Bipolar Disorder

What is bipolar disorder?

Bipolar disorder is a mood disorder. It causes you to have cycles of extreme mood changes that go beyond normal ups and downs. You will have periods of feeling joyful, energized, and excited (called mania). These are followed by periods of feeling sad and depressed. For this reason, it’s also called manic depression.

Depression affects your body, mood, and thoughts. It also affects how you eat and sleep, think about things, and feel about yourself. It’s not the same as being unhappy or in a blue mood. It’s not a sign of weakness or a condition that can be willed away. Treatment is often needed and is key to recovery.

Bipolar disorder affects equal numbers of men and women. But women tend to have more symptoms of depression than of mania. This disorder often starts in the teens or early adulthood.

What causes bipolar disorder?

Experts don’t know what causes bipolar disorder. They agree that many factors seem to play a role. This includes environmental, mental health, and genetic factors.

Bipolar disorder tends to run in families. Researchers are still trying to find genes that may be linked to it.

What are the symptoms of bipolar disorder?

Symptoms may occur a bit differently in each person. The following are the most common symptoms:

Depressive symptoms may include:

  • Constant sad, anxious, or empty mood
  • Loss of interest in things that you once enjoyed, including sex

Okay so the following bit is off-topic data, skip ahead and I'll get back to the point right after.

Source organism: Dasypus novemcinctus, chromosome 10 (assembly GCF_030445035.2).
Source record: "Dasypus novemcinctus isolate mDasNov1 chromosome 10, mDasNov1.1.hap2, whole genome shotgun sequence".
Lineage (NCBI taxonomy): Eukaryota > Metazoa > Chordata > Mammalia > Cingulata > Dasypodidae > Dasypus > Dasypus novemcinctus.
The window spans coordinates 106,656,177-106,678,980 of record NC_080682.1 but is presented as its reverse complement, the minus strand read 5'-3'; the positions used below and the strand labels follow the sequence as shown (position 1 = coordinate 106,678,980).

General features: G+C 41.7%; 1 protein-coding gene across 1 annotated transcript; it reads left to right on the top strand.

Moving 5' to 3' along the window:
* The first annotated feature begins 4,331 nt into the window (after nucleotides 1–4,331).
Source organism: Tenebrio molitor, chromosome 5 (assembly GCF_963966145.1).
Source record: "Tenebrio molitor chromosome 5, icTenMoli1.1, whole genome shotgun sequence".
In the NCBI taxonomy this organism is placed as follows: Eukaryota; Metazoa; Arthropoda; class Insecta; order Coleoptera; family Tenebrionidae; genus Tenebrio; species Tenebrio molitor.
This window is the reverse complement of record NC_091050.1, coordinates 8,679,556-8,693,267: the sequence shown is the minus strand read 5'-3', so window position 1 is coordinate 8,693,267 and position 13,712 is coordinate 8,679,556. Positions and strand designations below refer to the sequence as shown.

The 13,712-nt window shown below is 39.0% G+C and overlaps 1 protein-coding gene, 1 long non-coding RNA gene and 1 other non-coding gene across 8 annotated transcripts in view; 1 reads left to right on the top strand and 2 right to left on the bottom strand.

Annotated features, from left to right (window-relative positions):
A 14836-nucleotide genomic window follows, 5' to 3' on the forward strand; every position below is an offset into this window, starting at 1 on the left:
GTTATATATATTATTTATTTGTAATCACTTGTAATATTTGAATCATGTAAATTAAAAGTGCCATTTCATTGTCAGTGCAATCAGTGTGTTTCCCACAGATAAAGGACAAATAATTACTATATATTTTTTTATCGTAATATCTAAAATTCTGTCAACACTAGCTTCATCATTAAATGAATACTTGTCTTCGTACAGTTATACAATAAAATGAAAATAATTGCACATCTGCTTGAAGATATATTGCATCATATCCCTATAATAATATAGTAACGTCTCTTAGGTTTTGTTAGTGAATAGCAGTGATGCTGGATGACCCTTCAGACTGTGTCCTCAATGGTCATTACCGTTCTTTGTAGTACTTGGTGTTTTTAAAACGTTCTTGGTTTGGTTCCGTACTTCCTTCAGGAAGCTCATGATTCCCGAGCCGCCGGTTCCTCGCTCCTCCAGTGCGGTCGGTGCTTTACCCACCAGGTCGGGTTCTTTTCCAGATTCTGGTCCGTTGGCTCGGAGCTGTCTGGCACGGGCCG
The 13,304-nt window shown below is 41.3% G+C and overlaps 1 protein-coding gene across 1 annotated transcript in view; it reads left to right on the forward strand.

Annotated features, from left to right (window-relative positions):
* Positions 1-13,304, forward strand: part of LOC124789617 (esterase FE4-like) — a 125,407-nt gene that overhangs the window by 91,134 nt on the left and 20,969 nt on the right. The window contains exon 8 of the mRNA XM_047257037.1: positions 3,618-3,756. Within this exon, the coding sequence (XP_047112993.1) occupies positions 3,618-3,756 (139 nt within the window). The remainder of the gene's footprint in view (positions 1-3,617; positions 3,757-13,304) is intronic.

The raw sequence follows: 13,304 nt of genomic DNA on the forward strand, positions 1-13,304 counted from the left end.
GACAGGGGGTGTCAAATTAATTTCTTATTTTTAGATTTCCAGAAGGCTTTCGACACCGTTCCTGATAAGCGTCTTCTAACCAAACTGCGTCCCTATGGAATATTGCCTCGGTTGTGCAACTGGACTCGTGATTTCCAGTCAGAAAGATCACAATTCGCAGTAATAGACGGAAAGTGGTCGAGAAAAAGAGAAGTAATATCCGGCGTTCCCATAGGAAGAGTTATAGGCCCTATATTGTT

• Feeling restless or irritable
  • Inability to focus, think, or make decisions
  • Low energy, tiredness (fatigue), or being slowed down
  • Having thoughts of death or suicide, wishing to die, or attempting suicide (People with this symptom should get treatment right away.)
  • Feeling worthless or hopeless
  • Feeling undue guilt
  • Changes in eating habits, or eating too much or not enough
  • Changes in sleep patterns, such as fitful sleep, inability to sleep, waking up very early, or sleeping too much
  • Headaches, digestive problems, or chronic pain

Manic symptoms may include:

  • Very inflated self-esteem
  • Need for less rest and sleep
  • Easily distracted or irritable
  • Racing thoughts
  • Physical agitation
  • Risky, aggressive, or destructive behavior
  • Talking a lot and talking fast
  • Very high or euphoric feelings (feeling overly happy)
  • Increased sex drive
  • Increased energy
  • Unusual poor judgment. For instance, buying sprees, drug or alcohol abuse, or sexual indiscretion.
  • Increased denial

Cultural background influences how people understand and react to the symptoms and diagnosis of bipolar disorder. It’s important to remember that when interacting with people and families who are managing this serious mental illness.

Contact Dr. Fogelson’s office to schedule an appointment to evaluate your bipolar disorder.

*UCLA Bipolar Disorder